17. Simone Bertoli & Morgane Laouenan & Jérôme Valette, 2022. "Border Apprehensions and Federal Sentencing of Hispanic Citizens in the United States," SciencePo Working papers Main hal-03818735, HAL.
    18. Brigitte Pereira, 2023. "Guidelines, court decisions and dismissals [Barèmes d’indemnisation, décisions de justice et licenciement]," Post-Print hal-04190156, HAL.
    19. Cécile Bourreau-Dubois & Myriam Doriat-Duban & Bruno Jeandidier & Jean Claude Ray, 2020. "Do sentencing guidelines result in lower inter-judge disparity? Evidence from framed field experiment," Working Papers of BETA 2020-28, Bureau d'Economie Théorique et Appliquée, UDS, Strasbourg.
    20. Dasom Lee & David J. Hess, 2022. "Public concerns and connected and automated vehicles: safety, privacy, and data security," Palgrave Communications, Palgrave Macmillan, vol. 9(1), pages 1-13, December.

    More about this item

    NEP fields

    This paper has been announced in the following NEP Reports:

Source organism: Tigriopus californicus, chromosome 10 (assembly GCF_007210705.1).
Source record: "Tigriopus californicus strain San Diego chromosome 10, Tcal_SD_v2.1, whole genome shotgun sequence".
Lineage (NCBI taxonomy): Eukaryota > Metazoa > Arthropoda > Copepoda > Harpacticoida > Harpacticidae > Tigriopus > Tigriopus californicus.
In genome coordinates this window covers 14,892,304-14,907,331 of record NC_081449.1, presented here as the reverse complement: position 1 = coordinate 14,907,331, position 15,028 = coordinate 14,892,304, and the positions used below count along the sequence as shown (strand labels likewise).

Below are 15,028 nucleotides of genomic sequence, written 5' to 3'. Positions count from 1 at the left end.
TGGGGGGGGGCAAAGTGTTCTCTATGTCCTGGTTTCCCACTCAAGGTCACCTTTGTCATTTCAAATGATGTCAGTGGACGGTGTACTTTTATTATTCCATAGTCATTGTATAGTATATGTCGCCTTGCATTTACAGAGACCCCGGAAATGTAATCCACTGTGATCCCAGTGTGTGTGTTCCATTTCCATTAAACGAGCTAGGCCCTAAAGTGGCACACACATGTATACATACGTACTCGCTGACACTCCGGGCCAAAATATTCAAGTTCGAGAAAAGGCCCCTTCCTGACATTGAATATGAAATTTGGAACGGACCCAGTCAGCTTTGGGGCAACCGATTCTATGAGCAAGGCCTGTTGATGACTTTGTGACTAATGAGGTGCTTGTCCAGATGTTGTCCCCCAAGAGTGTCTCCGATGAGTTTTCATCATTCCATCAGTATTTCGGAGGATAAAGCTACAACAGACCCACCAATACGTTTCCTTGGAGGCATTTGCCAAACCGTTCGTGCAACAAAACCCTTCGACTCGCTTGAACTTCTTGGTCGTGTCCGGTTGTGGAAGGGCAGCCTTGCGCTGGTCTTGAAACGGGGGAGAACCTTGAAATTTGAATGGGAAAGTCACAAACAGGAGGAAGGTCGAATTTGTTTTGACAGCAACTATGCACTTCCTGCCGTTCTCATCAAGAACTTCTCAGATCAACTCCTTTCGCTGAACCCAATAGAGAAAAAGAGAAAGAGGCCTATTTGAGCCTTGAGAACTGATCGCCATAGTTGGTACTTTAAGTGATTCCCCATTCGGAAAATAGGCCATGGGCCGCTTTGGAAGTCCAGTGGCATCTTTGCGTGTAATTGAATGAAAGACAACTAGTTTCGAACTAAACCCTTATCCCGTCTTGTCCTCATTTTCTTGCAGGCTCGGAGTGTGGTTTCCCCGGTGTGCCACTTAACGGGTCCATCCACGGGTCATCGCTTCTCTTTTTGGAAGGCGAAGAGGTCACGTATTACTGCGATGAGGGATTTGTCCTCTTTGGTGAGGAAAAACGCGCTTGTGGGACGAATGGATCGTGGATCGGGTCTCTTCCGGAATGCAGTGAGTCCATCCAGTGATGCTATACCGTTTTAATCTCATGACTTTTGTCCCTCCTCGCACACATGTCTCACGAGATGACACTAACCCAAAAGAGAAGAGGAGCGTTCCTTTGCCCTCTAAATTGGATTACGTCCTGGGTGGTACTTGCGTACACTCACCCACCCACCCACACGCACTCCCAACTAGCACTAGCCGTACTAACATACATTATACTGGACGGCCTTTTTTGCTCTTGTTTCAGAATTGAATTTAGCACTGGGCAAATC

Statistics

    Access and download statistics

    Corrections

    All material on this site has been provided by the respective publishers and authors. You can help correct errors and omissions. When requesting a correction, please mention this item's handle: RePEc:arx:papers:2203.04768. See general information about how to correct material in RePEc.

    If you have authored this item and are not yet registered with RePEc, we encourage you to do it here. This allows to link your profile to this item. It also allows you to accept potential citations to this item that we are uncertain about.

    If CitEc recognized a bibliographic reference but did not link an item in RePEc to it, you can help with this form .

    If you know of missing items citing this one, you can help us creating those links by adding the relevant references in the same way as above, for each refering item. If you are a registered author of this item, you may also want to check the "citations" tab in your RePEc Author Service profile, as there may be some citations waiting for confirmation.

    For technical questions regarding this item, or to correct its authors, title, abstract, bibliographic or download information, contact: arXiv administrators (email available below). General contact details of provider: http://arxiv.org/ .

    Please note that corrections may take a couple of weeks to filter through the various RePEc services.

    IDEAS is a RePEc service. RePEc uses bibliographic data supplied by the respective publishers.